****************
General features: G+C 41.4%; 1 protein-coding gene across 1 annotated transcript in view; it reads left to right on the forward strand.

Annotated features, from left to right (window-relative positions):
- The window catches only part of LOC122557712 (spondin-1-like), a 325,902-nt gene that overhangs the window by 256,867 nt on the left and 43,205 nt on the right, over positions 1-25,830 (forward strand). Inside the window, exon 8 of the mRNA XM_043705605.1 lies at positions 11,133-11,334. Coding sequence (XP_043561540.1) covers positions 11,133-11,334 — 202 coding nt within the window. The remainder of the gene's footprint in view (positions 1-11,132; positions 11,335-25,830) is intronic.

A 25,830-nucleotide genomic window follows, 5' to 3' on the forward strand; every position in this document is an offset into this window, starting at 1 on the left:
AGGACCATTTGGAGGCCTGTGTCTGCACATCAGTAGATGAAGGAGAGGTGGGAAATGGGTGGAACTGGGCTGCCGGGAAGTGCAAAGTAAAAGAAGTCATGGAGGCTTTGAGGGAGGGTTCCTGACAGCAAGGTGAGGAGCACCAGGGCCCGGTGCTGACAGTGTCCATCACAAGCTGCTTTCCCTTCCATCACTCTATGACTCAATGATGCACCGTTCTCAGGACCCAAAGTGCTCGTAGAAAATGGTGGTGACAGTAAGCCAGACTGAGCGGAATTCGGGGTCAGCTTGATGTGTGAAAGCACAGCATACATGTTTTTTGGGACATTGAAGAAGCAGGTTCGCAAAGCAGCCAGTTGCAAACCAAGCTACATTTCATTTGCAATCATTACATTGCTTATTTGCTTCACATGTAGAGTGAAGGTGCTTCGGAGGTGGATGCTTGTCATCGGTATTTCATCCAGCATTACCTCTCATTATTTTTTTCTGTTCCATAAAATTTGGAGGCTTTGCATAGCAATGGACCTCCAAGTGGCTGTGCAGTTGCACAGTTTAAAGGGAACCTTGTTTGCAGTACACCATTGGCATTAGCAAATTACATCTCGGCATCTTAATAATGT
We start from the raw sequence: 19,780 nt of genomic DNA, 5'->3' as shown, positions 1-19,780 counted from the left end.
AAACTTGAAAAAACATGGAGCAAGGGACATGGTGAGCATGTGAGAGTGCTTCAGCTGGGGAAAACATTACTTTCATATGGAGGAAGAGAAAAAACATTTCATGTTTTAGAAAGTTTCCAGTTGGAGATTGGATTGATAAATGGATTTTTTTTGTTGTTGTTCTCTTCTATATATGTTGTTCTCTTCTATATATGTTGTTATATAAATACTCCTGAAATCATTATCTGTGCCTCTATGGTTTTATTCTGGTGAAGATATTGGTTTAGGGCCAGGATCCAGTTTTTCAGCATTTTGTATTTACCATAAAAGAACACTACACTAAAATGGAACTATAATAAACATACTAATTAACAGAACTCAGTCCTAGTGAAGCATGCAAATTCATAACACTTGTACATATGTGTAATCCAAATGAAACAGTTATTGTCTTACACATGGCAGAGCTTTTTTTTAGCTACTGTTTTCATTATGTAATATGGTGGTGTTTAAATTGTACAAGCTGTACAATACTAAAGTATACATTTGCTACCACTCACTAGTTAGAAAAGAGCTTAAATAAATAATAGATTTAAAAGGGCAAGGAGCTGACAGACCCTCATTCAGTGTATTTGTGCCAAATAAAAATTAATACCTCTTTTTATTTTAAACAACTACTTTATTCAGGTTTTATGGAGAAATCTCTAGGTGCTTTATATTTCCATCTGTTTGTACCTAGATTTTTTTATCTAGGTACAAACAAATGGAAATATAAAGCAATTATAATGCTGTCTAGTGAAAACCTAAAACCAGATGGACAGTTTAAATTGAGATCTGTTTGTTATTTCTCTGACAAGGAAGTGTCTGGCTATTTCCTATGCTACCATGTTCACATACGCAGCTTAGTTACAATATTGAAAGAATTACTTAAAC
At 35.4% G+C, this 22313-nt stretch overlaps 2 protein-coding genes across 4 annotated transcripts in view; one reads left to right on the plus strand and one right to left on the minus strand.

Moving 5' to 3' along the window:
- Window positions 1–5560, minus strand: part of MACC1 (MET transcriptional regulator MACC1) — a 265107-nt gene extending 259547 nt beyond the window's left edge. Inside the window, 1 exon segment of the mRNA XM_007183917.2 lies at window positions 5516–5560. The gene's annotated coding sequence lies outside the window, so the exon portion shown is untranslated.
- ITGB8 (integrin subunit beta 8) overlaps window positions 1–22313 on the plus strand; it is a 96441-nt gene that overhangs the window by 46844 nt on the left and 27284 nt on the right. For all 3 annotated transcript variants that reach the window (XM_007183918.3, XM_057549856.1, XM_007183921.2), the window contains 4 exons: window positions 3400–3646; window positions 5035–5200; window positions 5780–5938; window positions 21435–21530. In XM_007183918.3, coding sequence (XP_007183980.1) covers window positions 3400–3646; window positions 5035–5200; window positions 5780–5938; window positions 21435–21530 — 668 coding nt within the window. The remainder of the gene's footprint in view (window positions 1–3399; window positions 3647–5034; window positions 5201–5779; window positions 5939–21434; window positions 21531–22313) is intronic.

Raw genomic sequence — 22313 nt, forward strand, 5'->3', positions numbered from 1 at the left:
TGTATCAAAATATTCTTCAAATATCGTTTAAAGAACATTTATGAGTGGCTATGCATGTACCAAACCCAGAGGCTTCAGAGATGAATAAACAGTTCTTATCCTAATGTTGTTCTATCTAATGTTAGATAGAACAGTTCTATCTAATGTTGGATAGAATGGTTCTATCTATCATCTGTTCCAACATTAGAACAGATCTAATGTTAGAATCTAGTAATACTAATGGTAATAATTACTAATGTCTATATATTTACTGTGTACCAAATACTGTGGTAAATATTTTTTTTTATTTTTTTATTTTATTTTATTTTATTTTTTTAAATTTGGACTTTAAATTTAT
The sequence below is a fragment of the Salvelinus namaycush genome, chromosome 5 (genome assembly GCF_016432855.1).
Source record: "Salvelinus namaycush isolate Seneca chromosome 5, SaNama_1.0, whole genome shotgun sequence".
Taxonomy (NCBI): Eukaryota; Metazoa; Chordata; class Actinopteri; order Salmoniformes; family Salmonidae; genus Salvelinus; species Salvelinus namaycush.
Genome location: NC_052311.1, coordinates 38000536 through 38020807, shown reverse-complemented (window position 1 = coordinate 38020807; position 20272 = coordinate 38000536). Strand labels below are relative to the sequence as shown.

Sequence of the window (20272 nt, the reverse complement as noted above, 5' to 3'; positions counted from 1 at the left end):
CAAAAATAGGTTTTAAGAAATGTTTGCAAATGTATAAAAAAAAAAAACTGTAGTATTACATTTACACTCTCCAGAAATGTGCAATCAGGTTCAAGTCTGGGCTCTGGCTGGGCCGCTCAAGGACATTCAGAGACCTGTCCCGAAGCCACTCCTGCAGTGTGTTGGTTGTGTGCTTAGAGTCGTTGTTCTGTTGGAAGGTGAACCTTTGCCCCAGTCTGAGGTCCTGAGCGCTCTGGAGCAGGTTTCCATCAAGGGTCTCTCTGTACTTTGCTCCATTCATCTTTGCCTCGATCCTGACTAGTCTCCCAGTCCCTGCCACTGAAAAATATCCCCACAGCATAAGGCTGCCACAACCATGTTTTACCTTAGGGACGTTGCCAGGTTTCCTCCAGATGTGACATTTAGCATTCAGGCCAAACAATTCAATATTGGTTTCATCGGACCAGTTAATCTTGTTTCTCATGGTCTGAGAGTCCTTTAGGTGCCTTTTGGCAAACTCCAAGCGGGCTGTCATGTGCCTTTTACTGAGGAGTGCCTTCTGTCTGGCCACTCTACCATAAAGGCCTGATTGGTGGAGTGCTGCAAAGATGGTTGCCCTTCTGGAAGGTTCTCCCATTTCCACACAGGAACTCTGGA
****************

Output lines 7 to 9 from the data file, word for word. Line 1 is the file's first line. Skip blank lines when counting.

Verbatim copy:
AAACTTGAAAAAACATGGAGCAAGGGACATGGTGAGCATGTGAGAGTGCTTCAGCTGGGGAAAACATTACTTTCATATGGAGGAAGAGAAAAAACATTTCATGTTTTAGAAAGTTTCCAGTTGGAGATTGGATTGATAAATGGATTTTTTTTGTTGTTGTTCTCTTCTATATATGTTGTTCTCTTCTATATATGTTGTTATATAAATACTCCTGAAATCATTATCTGTGCCTCTATGGTTTTATTCTGGTGAAGATATTGGTTTAGGGCCAGGATCCAGTTTTTCAGCATTTTGTATTTACCATAAAAGAACACTACACTAAAATGGAACTATAATAAACATACTAATTAACAGAACTCAGTCCTAGTGAAGCATGCAAATTCATAACACTTGTACATATGTGTAATCCAAATGAAACAGTTATTGTCTTACACATGGCAGAGCTTTTTTTTAGCTACTGTTTTCATTATGTAATATGGTGGTGTTTAAATTGTACAAGCTGTACAATACTAAAGTATACATTTGCTACCACTCACTAGTTAGAAAAGAGCTTAAATAAATAATAGATTTAAAAGGGCAAGGAGCTGACAGACCCTCATTCAGTGTATTTGTGCCAAATAAAAATTAATACCTCTTTTTATTTTAAACAACTACTTTATTCAGGTTTTATGGAGAAATCTCTAGGTGCTTTATATTTCCATCTGTTTGTACCTAGATTTTTTTATCTAGGTACAAACAAATGGAAATATAAAGCAATTATAATGCTGTCTAGTGAAAACCTAAAACCAGATGGACAGTTTAAATTGAGATCTGTTTGTTATTTCTCTGACAAGGAAGTGTCTGGCTATTTCCTATGCTACCATGTTCACATACGCAGCTTAGTTACAATATTGAAAGAATTACTTAAAC
At 35.4% G+C, this 22313-nt stretch overlaps 2 protein-coding genes across 4 annotated transcripts in view; one reads left to right on the plus strand and one right to left on the minus strand.

Moving 5' to 3' along the window: